Another common aspect is that after each game, the players are required to fill in accounting sheets, calculating the various factors from the game, and then totalling them for each player. The tournament organiser then collects the results, and works out cumulative totals for every player to determine the next round draw. This sometimes requires a computer to work it all out.
So my goal is to run a tournament without pen and paper, and not need an organiser to run things between rounds. I realise that there are some formats out there that do this. I have read with real interest about the concept of a "King of the Hill" style tournament, such as detailed at this site. Here rank is determined by seating positions at tables set up in a line like a ladder that you have to work up. The players on the top table are the "King" and "Challenger". It is intriguing in having some sense of narrative to it, and physical locations, giving the feel of a quasi campaign. However, the main downside seems to be that every game must have a result, it does not cater for draws very well. (Draws are the bane of any tournament system).
The idea I have is that only numbered cards and poker chits are used, as in the picture below.
It is also meant to provide some narrative for a quasi campaign - the poker chits are called Resource Chits (the more wins you have, the more territory is conquered, or resources acquired). The numbered cards are called Influence Cards (the higher the number, the more influence you have).
So, the tournament rules are (assuming an even number of players);
There should be a set of numbered cards, without duplicates, from 1 to the number of players involved. So in an eight player tournament, there are eight cards numbered 1, 2, 3, 4, 5, 6, 7, 8. Before round one, each player randomly receives an Influence Card. These help with ranking.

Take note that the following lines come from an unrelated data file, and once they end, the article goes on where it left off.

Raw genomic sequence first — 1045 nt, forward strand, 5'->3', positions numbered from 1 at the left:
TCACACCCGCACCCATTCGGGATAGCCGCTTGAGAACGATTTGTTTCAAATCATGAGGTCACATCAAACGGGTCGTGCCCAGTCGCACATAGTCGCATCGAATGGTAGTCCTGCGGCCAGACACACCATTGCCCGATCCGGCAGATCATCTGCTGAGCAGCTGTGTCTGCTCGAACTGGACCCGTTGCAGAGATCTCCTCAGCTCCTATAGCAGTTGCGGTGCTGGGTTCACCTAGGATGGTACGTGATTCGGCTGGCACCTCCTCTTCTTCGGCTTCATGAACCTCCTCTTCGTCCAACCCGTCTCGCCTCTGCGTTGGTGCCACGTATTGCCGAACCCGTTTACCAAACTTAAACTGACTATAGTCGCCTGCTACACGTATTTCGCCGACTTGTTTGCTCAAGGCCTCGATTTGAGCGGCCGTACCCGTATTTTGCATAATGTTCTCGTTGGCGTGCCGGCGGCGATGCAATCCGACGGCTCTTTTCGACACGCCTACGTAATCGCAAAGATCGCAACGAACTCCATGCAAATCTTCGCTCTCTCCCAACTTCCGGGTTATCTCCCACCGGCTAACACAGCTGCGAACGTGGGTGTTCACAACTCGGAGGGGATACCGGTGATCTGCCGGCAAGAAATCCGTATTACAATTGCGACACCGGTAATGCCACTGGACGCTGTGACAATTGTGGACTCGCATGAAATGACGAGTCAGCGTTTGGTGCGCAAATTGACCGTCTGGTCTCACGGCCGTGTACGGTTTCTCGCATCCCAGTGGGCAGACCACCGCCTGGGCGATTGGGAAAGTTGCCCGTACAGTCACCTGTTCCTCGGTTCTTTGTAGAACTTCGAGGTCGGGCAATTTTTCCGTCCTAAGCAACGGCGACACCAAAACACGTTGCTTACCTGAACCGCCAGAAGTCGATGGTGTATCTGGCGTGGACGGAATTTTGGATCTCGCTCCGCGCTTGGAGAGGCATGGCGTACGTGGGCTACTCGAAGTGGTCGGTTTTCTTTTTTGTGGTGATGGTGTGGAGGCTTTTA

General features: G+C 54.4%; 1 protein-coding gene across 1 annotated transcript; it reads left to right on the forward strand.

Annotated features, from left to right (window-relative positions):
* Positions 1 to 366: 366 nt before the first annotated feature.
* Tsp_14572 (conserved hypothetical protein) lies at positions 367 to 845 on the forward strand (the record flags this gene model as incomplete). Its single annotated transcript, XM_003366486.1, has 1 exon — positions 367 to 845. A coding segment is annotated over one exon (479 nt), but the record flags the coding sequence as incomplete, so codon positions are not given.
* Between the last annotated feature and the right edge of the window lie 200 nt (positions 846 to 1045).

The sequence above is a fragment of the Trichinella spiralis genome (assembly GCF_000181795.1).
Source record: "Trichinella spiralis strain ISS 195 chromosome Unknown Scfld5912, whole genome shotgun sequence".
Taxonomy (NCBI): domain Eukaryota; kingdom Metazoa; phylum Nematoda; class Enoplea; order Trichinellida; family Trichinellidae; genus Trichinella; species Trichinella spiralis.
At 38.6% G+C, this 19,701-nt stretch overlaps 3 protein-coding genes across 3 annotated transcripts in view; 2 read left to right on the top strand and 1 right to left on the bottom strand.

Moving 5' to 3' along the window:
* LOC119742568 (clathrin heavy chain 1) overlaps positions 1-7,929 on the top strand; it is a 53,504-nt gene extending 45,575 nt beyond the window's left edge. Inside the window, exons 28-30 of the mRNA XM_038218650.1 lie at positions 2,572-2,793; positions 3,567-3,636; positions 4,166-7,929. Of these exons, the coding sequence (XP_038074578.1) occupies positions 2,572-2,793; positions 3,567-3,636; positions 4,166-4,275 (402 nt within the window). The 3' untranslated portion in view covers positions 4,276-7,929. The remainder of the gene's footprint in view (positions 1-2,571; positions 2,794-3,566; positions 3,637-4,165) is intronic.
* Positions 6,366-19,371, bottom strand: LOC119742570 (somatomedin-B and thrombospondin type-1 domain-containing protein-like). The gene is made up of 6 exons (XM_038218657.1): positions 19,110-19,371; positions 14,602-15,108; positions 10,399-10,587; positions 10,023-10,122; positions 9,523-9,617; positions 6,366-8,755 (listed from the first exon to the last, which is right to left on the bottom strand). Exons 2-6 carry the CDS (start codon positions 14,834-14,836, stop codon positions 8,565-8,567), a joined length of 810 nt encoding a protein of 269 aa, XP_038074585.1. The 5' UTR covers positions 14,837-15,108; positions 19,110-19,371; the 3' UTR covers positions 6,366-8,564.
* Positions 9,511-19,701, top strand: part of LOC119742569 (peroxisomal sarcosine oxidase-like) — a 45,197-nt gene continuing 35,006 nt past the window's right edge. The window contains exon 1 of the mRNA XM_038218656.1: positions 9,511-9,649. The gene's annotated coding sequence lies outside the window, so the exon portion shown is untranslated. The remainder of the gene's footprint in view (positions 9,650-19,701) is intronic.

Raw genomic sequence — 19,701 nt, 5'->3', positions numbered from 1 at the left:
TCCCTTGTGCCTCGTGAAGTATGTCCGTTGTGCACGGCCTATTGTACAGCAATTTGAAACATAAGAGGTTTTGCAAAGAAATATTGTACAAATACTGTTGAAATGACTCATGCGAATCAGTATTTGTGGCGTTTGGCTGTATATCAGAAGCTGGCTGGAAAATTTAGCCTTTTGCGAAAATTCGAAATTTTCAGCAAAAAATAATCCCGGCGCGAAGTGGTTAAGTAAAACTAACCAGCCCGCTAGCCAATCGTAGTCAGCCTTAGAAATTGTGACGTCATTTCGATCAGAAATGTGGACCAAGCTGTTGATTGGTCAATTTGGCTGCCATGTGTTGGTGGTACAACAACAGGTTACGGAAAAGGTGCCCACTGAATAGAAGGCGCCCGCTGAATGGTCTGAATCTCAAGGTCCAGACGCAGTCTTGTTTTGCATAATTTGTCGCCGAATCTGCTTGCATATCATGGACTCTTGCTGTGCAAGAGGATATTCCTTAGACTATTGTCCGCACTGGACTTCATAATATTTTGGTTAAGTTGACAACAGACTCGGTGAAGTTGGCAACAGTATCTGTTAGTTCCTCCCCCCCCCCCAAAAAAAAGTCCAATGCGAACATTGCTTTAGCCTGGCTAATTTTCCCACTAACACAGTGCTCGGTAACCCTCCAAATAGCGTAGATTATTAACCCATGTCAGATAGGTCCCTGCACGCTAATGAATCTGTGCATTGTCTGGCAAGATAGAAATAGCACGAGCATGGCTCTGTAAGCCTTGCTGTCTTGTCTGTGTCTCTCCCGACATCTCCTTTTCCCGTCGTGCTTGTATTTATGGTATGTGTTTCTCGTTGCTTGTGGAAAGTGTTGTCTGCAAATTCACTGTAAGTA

At the end of a battle, the Influence Card may be swapped between players. In a win/loss game, the winner gets (or retains) the lowest value influence card between both players. In a draw/draw, there is no swap, both players retain their existing cards.
Each player starts the tournament with a number of Resource Chits equal to the number of rounds in the competition. So in a four 4 round tournament, each player starts with 4 Resource Chits. When a player wins, they take one Resource Chit from the loser. In the case of a draw, neither player gains or loses a Resource Chit. Accordingly, a player losing all 4 games will end up with no Resource Chits at the end, whereas a player winning all 4 games will end up with 8 Resource Chits at the end. Resource Chits are to be placed on the table during the games so that ranking can be easily determined.
In round one, match players from the lowest Influence Card to the highest. So in an 8 player tournament, 1 fights number 8, 2 fights 7, 3 fights 6, and 4 fights 5. This is important so that the highest value cards end up with the winners after round one.
From the second round onwards, group players based on the number of Resource Chits. The player with the lowest value Influence Card in the group with the most Resource Chits will be matched against the player they have not played yet with the next lowest value Influence Card in that group. If there is an odd player left over in that group, then one is chosen from the group with the next highest number of Resource Chits they have not played yet with the lowest value Influence Card. The main thing is that players face equally ranked opponents but not face an opponent they already fought in the tournament.
After Final Round
The player with most Resource Chits is the winner of the tournament. If there is more than one player with an equal number of Resource Chits, then the one with the lowest value Influence Card wins within that grouping.
I intend to use this at in the MOAB Hordes of the Things tournament in 2016. I ran it in the 2015 tournament, in parallel with a traditional scoring system as a double check, and it produced the same results with a lot less work and organisation.
One thing I am not sure about is whether players who draw should both lose a Resource Chit rather than retain them - as this then places the draw on the same footing as a loss (so as to discourage players aiming for a draw). Retaining the chit didn't cause any issues in the 2015 tournament, so I don't see the need to change this at the moment.